Instead of being read by paying subscribers, newspapers and magazines are being dumped free in hotel rooms in the hope someone will pick them up. It is a futile exercise. And an accelerating worldwide trend. This idle "bulk" distribution – a large segment on any circulation audit statement – is a telling statistic in the march of print to the precipice. And this has led to the creation of "old media" combines that feverishly – and cogently – advertise their case. In May 2010, Conde Nast, Time Inc and Hearst Magazines did the unthinkable. They joined forces to roll out a "Power of Print" advertising campaign with catchy slogans like, "Did Instant Coffee Kill Coffee?" to lure wayward punters back.
In examining the decline of print, the issue is not one of quality. It is of accessibility. And changed lifestyle. Bankers read. Their children click, tweet, and throw sheep on Facebook. If you want a good read, you buy a magazine, or a newspaper. If you want information, you go online. This is the new watershed, the divide between old and new media. The former once attracted readers – a dwindling species as time becomes ever more scarce and online access ever more cheaply and universally available – and the latter appeals to information seekers who cherry-pick data. This renewed focus on information offers some hope for niche how-to publications that, by satisfying this need, are not just surviving, but thriving.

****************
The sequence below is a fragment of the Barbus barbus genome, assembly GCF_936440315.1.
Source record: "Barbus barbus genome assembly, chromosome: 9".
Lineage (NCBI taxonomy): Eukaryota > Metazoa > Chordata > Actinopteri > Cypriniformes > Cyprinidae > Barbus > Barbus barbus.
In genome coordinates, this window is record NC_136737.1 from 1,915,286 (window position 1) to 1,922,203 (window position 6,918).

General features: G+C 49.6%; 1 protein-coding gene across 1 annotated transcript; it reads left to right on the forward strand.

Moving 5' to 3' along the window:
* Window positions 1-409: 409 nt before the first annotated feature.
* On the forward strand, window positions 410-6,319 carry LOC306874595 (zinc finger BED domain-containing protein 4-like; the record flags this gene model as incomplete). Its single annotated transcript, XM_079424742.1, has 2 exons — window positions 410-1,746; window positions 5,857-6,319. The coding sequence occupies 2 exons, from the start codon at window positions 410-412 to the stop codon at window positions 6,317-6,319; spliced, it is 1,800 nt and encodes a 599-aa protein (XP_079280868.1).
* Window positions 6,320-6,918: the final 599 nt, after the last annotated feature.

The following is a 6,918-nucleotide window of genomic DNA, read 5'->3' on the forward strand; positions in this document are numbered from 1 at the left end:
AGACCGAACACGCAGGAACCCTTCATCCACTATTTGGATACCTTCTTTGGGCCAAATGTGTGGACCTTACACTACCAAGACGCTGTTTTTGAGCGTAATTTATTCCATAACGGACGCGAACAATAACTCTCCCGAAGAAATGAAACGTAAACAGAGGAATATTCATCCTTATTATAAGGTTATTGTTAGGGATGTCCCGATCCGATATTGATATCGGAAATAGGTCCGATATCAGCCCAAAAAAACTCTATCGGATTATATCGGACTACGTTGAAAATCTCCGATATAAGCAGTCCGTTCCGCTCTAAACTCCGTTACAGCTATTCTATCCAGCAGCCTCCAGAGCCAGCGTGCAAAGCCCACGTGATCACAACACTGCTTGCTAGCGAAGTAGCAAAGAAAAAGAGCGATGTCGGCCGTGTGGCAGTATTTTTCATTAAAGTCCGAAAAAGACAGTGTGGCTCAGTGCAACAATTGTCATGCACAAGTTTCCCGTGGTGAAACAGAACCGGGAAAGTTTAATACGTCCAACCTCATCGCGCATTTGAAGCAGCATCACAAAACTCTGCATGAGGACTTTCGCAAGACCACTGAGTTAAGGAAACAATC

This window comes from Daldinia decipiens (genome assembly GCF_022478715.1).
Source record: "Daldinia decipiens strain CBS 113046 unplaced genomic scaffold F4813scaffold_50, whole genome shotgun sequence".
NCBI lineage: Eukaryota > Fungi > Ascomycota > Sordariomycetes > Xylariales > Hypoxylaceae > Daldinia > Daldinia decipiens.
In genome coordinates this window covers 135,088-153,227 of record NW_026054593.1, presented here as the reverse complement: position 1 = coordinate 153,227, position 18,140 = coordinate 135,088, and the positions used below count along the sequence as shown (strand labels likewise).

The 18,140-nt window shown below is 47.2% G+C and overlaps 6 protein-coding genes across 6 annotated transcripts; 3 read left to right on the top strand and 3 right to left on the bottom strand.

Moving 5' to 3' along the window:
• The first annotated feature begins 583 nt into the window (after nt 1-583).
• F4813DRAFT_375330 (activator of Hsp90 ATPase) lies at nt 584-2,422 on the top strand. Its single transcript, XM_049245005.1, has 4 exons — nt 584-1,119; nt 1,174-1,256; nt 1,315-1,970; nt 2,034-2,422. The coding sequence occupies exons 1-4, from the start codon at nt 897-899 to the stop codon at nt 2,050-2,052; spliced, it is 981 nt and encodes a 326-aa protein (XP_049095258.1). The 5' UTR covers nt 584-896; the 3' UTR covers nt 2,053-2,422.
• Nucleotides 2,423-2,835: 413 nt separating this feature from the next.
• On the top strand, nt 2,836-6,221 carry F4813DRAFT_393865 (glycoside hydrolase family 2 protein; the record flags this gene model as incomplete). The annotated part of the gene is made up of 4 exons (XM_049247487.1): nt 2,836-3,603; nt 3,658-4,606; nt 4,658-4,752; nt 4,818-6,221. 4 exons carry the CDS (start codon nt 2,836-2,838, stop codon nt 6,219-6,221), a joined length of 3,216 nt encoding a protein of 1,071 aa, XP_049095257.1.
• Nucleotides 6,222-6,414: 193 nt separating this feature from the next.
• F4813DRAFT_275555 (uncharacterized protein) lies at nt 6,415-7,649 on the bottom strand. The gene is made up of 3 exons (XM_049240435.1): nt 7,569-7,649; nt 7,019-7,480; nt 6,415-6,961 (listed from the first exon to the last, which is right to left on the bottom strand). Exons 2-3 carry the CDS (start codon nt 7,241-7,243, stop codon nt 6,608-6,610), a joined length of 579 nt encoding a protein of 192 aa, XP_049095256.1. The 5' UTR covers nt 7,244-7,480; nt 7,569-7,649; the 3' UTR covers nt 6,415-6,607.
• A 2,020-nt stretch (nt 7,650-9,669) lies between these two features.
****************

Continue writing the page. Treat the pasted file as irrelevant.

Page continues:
People surf the Web primarily to find an answer to a question, usually in the form of a query entered into a search engine like Google or Bing. They do not use the humble mouse to scroll through Gone With The Wind. They look for recipes, today's weather, and cricket results. Questions demand immediate answers and the Internet is best positioned to respond. In today's world, the Internet is friend, father, god and executioner.